Monday, November 1, 2010
Court of Appeal Revives Insurance Agents’ Age Discrimination Suit
By STEVEN M. ELLIS, Staff Writer
The Sixth District Court of Appeal on Friday revived a lawsuit alleging that the California State Automobile Association fired employees who served it for more than 20 years in an attempt to escape its promise to relax sales quotas as the employees neared retirement age.
Reversing a grant of summary judgment, the panel said three former insurance agents stated a breach of contract cause of action where they alleged that they remained with the company for most of their working careers in reliance on a promise to relax work standards after they reached age 55. It also ruled that a trier of fact should decide whether the company had a legitimate, non-discriminatory reason under the Fair Employment and Housing Act for renouncing its promise.
Charles Luke, Francis McCaskey and John Mellen—who each worked in CSAA’s San Jose–Oakridge branch office as insurance agents—were terminated in 2005, four years after the company unilaterally changed its then-28-year-old policy of reducing quotas for agents who had reached age 55 and who had served the company for longer than 15 years.
The policy reduced quotas for thos e employees by 15 percent at age 55 and by another 25 percent at age 60.
McCaskey, who joined CSAA in 1971 at age 27, was terminated after he failed to meet the quotas expected of younger agents, while Luke, who joined in 1976 at the age of 31, and Mellen, who joined in 1969 at the age of 25, were discharged when they declined the company’s demand to sign an agreement acquiescing in the policy change.
The three retained counsel and continued to work for CSAA during the course of a four-year stalemate following the company’s announcement of its decision. They filed suit following their discharge, rejecting the company’s explanation that the change of policy was intended to free them from their customer-service obligations and to “level the playing field” for younger employees.
Instead, the plaintiffs claimed, the move was a ploy to “clean house” of what another branch manager called “old slugs” and move sales functions to telephone call centers where employees were paid hourly, rather than by commission.
Santa Clara Superior Court Judge Neal A. Cabrinha granted the company’s motion for summary judgment on the plaintiffs’ claims of breach of contract and age discrimination, but the Court of Appeal reversed as to most of the counts in an opinion by Presiding Justice Conrad L. Rushing.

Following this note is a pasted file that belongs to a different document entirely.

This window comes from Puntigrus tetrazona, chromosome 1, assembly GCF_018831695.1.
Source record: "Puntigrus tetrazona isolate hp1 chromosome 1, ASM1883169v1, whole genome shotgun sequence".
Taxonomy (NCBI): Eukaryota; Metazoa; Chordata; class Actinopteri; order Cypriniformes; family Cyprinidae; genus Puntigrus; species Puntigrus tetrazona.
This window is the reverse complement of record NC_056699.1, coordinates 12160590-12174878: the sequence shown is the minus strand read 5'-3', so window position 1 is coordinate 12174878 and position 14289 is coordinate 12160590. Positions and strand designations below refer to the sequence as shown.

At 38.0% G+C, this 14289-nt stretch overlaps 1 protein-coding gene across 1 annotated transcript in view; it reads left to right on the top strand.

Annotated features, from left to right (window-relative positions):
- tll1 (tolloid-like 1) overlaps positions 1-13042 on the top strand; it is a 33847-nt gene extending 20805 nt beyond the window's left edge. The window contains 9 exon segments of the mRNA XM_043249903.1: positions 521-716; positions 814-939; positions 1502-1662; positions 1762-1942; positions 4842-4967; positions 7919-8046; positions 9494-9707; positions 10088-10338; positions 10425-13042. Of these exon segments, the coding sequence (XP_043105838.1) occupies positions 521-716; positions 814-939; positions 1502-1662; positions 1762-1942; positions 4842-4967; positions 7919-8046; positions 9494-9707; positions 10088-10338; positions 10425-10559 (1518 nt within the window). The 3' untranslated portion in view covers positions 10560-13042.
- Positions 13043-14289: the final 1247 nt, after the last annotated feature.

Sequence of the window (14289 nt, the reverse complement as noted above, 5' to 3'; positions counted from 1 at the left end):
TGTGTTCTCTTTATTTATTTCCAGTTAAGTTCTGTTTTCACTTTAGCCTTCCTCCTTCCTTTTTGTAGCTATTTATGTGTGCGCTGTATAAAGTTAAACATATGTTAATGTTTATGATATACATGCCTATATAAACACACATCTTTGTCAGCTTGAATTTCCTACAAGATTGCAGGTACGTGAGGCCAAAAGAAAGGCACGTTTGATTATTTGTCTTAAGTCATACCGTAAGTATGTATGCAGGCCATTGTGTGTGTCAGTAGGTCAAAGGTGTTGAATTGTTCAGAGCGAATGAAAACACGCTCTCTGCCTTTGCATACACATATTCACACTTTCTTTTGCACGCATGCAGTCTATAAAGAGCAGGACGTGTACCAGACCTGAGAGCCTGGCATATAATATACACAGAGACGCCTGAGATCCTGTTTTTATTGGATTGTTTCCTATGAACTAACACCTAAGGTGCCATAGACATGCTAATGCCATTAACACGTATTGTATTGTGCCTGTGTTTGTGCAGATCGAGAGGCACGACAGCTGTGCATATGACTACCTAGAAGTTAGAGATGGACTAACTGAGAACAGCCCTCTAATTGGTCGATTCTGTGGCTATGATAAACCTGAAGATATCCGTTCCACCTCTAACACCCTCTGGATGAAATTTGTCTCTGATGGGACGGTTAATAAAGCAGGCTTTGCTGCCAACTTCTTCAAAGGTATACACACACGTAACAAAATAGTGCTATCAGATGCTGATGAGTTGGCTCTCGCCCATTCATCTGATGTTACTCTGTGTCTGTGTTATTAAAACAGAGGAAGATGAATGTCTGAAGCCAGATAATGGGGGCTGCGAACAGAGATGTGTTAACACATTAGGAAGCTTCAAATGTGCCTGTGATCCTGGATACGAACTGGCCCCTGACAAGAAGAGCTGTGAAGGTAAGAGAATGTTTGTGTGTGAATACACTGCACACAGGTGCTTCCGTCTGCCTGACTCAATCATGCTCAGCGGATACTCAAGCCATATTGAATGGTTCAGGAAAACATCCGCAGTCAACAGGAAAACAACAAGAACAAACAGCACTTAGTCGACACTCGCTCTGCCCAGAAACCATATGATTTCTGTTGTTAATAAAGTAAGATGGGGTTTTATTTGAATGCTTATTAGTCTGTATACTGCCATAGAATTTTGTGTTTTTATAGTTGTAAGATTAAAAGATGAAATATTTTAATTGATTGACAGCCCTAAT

Addressing the breach of contract claim, Rushing rebuffed CSAA’s argument that it eliminated the plaintiffs’ rights in 2001 when it first announced the change, barring their claims under the statute of limitations. He agreed with the plaintiffs that the company’s conduct was at most an anticipatory breach, and said that the plaintiffs sustained no compensable harm until detrimental action in violation of the alleged contract was taken.
No Unilateral Withdrawal
Rushing noted that the lack of a specific expiration date for the promise did not, as a matter of law, give the company the right to unilaterally withdraw. A reasonable jury, he concluded, might determine that the company intended for the second, 25 percent, reduction in quotas to be in effect for five years, the same length of time as the initial, 15 percent, reduction, thus lasting until normal retirement age.
He also reasoned that the fact that the plaintiffs were employed “at will” did not give the company a right to terminate them for reasons that it specifically agreed not to terminate them for, and he said that the plaintiffs’ willingness to work during the stalemate did not constitute consent to a rescission of the promise.
Turning to the FEHA claims, the presiding justice similarly concluded that they ran from the date of termination, not from the date that the policy was changed.
The court affirmed dismissal on allegations of disparate impact for the plaintiffs’ failure to argue the claim on appeal, but he said that the company’s admission that senior agents with large books of business were usually given preferential treatment when changes in commission rates were considered, and sales quotas established, demonstrated an issue of fact as to whether the policy change was an incentive to get the plaintiffs to leave.
However, Rushing said, the plaintiffs’ claims that they were retaliated against for opposing the company’s withdrawal of its promise failed as to the issue of causation in light of undisputed evidence that employees who complained about the policy were not terminated until their performance fell below the unadjusted quotas.
Justices Eugene M. Premo and Franklin D. Elia joined Rushing in his opinion.
The case is McCaskey v. California State Automobile Association, 10 S.O.S. 6148.
Copyright 2010, Metropolitan News Company